Have You Celebrated Le Réveillon or La Fête des Rois Yet?
If not, it’s never too late for a new Christmas tradition!
In general, celebrating Christmas Day in the U.S. usually involves preparing your gifts for the morning. Everyone gathers around the tree to exchange and open their gifts and then a bountiful lunch or dinner usually follows.
Among French-Canadians and Franco-Americans, the serving of pork pie (tourtière) at the Christmas dinner table has remained in New England. However, the other tradition of attending Midnight Mass with the dinner afterward, known as “the awakening,” or le réveillon, has become less common with the population becoming more secular.
When the first French-Canadian immigrants arrived in New England during the 19th century, New Year’s Day actually called for more celebration than Christmas, as was the early tradition in Quebec. And so, gift-giving was saved until January 1st instead of Christmas Day.
Le réveillon wasn’t the only dinner to attend during the Christmas season. From Christmas Eve to January 6, families and friends would visit each other for the Feast of the Epiphany, or la Fête des Rois, and enjoy each other’s company during house parties in several neighborhoods in New Hampshire such as Nashua, Berlin, and the west side of Manchester, known for its high French-Canadian and Franco-American population back in the day.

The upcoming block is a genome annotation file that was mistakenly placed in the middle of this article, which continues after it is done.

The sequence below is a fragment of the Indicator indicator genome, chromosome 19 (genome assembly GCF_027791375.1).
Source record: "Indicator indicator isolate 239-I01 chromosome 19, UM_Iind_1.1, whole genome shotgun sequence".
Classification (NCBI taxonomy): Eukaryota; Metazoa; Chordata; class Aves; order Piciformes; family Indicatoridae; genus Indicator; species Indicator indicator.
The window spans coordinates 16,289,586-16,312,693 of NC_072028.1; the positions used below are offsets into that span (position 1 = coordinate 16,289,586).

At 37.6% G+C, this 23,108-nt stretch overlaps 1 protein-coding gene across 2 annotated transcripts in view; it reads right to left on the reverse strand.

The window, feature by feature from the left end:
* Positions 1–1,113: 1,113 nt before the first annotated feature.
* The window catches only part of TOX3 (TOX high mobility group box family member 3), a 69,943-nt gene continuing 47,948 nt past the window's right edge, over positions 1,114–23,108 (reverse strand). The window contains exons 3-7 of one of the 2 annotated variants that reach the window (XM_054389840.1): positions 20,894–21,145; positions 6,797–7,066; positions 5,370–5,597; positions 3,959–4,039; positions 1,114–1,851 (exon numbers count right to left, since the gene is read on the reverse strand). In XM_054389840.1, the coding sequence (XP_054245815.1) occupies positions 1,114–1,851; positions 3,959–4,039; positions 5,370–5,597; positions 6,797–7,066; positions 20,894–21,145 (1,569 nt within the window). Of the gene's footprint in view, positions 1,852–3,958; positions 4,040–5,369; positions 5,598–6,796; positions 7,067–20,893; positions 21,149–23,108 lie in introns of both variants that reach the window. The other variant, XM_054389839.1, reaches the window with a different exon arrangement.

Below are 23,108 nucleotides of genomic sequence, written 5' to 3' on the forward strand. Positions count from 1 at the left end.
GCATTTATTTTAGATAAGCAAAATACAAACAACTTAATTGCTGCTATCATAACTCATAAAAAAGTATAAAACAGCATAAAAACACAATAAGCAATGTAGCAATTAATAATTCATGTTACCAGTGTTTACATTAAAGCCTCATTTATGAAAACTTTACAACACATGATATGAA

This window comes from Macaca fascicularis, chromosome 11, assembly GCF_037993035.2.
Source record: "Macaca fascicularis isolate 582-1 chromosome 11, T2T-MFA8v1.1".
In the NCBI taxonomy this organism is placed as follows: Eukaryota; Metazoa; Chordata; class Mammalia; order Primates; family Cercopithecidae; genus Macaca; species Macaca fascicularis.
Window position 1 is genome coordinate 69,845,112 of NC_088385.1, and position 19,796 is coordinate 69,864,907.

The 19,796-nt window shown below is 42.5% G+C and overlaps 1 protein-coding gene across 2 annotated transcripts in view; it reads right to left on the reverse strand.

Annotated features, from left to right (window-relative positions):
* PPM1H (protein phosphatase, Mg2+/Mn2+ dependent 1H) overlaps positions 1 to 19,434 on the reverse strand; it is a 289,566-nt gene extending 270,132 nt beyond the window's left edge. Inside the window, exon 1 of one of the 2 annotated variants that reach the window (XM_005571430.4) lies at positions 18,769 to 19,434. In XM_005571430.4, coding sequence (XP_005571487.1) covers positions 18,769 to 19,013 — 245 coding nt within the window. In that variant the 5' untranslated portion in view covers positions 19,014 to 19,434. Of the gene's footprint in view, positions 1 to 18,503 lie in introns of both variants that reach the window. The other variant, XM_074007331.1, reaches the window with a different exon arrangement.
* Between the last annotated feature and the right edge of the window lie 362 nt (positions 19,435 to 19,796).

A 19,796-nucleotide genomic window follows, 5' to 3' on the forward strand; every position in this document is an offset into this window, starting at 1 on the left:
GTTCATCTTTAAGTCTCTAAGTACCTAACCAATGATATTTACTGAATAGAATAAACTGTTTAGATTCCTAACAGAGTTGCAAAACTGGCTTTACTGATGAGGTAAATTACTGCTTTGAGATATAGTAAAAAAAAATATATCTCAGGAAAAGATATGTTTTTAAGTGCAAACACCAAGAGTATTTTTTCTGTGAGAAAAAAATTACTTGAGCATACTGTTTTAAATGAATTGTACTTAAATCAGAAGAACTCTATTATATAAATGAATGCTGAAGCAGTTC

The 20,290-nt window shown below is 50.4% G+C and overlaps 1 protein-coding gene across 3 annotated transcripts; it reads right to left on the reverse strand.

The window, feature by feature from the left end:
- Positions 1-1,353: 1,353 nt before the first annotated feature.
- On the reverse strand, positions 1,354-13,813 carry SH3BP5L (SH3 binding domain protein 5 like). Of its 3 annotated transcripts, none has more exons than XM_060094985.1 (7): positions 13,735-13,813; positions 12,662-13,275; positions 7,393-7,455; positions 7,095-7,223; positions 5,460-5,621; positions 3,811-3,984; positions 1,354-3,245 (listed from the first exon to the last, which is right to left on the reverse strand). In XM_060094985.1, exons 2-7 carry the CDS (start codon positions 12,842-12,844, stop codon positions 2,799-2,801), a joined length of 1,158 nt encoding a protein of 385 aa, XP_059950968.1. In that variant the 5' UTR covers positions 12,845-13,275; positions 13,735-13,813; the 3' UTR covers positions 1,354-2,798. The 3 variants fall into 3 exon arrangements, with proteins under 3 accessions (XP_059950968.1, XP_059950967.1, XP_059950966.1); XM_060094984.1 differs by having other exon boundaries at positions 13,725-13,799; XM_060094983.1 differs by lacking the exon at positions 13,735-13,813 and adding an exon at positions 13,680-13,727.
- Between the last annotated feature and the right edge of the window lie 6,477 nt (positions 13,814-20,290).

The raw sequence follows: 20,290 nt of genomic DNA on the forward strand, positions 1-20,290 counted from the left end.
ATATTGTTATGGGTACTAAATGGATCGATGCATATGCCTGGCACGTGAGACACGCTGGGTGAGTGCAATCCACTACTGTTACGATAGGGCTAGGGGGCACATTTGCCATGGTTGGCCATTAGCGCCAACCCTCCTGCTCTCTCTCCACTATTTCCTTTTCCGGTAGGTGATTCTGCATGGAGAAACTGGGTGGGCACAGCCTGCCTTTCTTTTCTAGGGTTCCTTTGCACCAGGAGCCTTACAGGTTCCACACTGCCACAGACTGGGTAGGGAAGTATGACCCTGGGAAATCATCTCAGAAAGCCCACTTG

With today’s hustle and bustle, not too many people can dedicate several days to visiting each other but perhaps a small addition to the typical American Christmas Day celebration can be a good start with hosting a réveillon after an optional Midnight Mass or la Fête des Rois on January 6th.
Popular French-Canadian and Franco-American foods include roast beef, gravy, pea soup, gorton (cretons in French) served on toast or crackers, and of course, the star of the show, the tourtière. For dessert, try your hand at making traditional tarte au sucre (sugar pie) to include something sweet after all of that satisfying pork pie and gravy!
It’s never too late to adopt a new Christmas tradition to celebrate our French-Canadian and Franco-American heritage and bring back these great dinner parties!
Joyeux Noël et Bonne Année de la part du FAC!!